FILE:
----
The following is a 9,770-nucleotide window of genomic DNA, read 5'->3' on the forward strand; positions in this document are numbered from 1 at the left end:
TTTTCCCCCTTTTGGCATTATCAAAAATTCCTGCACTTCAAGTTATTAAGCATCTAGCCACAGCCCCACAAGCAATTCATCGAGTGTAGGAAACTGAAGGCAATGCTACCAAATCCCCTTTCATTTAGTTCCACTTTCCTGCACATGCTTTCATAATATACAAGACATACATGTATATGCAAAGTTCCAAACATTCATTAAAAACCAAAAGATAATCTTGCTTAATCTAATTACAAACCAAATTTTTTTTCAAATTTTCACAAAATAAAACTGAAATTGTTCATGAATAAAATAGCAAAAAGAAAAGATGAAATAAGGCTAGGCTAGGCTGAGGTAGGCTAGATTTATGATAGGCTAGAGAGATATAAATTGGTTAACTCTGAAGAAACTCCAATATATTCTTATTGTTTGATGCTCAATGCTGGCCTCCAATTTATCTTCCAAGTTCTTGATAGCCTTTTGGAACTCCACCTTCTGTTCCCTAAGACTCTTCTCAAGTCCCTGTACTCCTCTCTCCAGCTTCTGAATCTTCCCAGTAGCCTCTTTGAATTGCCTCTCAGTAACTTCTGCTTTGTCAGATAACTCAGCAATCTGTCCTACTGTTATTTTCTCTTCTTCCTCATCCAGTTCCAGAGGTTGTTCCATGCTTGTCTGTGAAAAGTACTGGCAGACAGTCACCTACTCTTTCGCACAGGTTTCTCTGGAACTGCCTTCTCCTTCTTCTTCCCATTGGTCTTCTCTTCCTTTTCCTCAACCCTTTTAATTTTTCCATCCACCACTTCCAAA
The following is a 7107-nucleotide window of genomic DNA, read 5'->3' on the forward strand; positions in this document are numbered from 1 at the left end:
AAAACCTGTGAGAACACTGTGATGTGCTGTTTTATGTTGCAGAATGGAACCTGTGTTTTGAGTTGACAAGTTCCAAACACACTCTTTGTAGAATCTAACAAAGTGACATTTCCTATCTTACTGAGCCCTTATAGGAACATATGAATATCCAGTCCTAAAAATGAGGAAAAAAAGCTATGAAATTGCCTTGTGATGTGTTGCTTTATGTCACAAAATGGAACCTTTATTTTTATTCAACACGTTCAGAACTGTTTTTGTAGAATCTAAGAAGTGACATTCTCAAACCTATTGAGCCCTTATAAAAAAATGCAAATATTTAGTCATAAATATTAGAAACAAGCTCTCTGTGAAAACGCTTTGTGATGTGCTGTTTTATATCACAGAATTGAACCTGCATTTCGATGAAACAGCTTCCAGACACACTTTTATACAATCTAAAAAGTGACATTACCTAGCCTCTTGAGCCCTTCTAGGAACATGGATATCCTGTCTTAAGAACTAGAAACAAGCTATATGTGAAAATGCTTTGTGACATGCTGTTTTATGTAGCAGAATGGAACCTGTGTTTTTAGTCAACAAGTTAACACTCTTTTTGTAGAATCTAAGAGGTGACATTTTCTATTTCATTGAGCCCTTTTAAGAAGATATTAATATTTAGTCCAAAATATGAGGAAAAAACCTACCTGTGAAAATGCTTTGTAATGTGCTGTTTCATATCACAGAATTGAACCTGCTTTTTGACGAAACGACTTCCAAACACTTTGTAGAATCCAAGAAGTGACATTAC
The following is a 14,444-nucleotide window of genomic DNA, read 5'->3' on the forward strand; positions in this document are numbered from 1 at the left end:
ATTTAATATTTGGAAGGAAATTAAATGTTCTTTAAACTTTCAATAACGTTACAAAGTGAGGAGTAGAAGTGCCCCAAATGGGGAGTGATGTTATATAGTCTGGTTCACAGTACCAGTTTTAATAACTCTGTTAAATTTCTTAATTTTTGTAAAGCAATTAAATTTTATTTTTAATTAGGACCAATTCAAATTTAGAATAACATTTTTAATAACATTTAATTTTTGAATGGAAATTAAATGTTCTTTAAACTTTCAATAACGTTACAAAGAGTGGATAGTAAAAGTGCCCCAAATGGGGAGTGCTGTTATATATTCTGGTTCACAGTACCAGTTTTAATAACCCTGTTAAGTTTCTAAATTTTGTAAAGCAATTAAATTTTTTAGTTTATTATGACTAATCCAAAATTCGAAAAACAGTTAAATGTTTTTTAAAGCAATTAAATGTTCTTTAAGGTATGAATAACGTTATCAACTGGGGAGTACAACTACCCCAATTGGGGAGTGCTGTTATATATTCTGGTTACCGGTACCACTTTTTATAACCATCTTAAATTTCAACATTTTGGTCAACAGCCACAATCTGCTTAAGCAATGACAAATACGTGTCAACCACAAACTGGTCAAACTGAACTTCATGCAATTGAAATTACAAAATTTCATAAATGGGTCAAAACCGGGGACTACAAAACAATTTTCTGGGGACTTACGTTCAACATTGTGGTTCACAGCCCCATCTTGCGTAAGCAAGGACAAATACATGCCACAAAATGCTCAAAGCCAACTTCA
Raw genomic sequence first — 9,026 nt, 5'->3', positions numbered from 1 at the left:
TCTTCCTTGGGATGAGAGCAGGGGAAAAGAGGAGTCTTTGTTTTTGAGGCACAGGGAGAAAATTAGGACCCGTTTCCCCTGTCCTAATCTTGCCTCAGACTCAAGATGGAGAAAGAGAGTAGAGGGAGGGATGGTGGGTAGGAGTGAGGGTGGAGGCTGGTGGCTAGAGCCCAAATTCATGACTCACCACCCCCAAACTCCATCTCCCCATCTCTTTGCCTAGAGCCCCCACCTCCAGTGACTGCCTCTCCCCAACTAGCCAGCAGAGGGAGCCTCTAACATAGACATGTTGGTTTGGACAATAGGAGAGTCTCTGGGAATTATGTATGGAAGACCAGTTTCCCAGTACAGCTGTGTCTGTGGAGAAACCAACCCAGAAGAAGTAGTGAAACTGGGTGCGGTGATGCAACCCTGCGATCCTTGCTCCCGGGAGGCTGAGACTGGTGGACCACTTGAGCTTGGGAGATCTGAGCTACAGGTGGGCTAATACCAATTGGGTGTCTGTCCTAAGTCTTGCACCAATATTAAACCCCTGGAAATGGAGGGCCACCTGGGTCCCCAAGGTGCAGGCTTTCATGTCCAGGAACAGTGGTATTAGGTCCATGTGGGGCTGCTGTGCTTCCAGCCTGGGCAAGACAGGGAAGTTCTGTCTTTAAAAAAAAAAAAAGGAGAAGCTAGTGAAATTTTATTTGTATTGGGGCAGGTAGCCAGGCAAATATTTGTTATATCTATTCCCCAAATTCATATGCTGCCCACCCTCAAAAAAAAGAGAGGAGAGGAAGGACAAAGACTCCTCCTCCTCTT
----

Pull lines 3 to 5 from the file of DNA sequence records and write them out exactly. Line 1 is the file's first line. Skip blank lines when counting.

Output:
The following is a 7107-nucleotide window of genomic DNA, read 5'->3' on the forward strand; positions in this document are numbered from 1 at the left end:
AAAACCTGTGAGAACACTGTGATGTGCTGTTTTATGTTGCAGAATGGAACCTGTGTTTTGAGTTGACAAGTTCCAAACACACTCTTTGTAGAATCTAACAAAGTGACATTTCCTATCTTACTGAGCCCTTATAGGAACATATGAATATCCAGTCCTAAAAATGAGGAAAAAAAGCTATGAAATTGCCTTGTGATGTGTTGCTTTATGTCACAAAATGGAACCTTTATTTTTATTCAACACGTTCAGAACTGTTTTTGTAGAATCTAAGAAGTGACATTCTCAAACCTATTGAGCCCTTATAAAAAAATGCAAATATTTAGTCATAAATATTAGAAACAAGCTCTCTGTGAAAACGCTTTGTGATGTGCTGTTTTATATCACAGAATTGAACCTGCATTTCGATGAAACAGCTTCCAGACACACTTTTATACAATCTAAAAAGTGACATTACCTAGCCTCTTGAGCCCTTCTAGGAACATGGATATCCTGTCTTAAGAACTAGAAACAAGCTATATGTGAAAATGCTTTGTGACATGCTGTTTTATGTAGCAGAATGGAACCTGTGTTTTTAGTCAACAAGTTAACACTCTTTTTGTAGAATCTAAGAGGTGACATTTTCTATTTCATTGAGCCCTTTTAAGAAGATATTAATATTTAGTCCAAAATATGAGGAAAAAACCTACCTGTGAAAATGCTTTGTAATGTGCTGTTTCATATCACAGAATTGAACCTGCTTTTTGACGAAACGACTTCCAAACACTTTGTAGAATCCAAGAAGTGACATTAC
The following is a 14,444-nucleotide window of genomic DNA, read 5'->3' on the forward strand; positions in this document are numbered from 1 at the left end: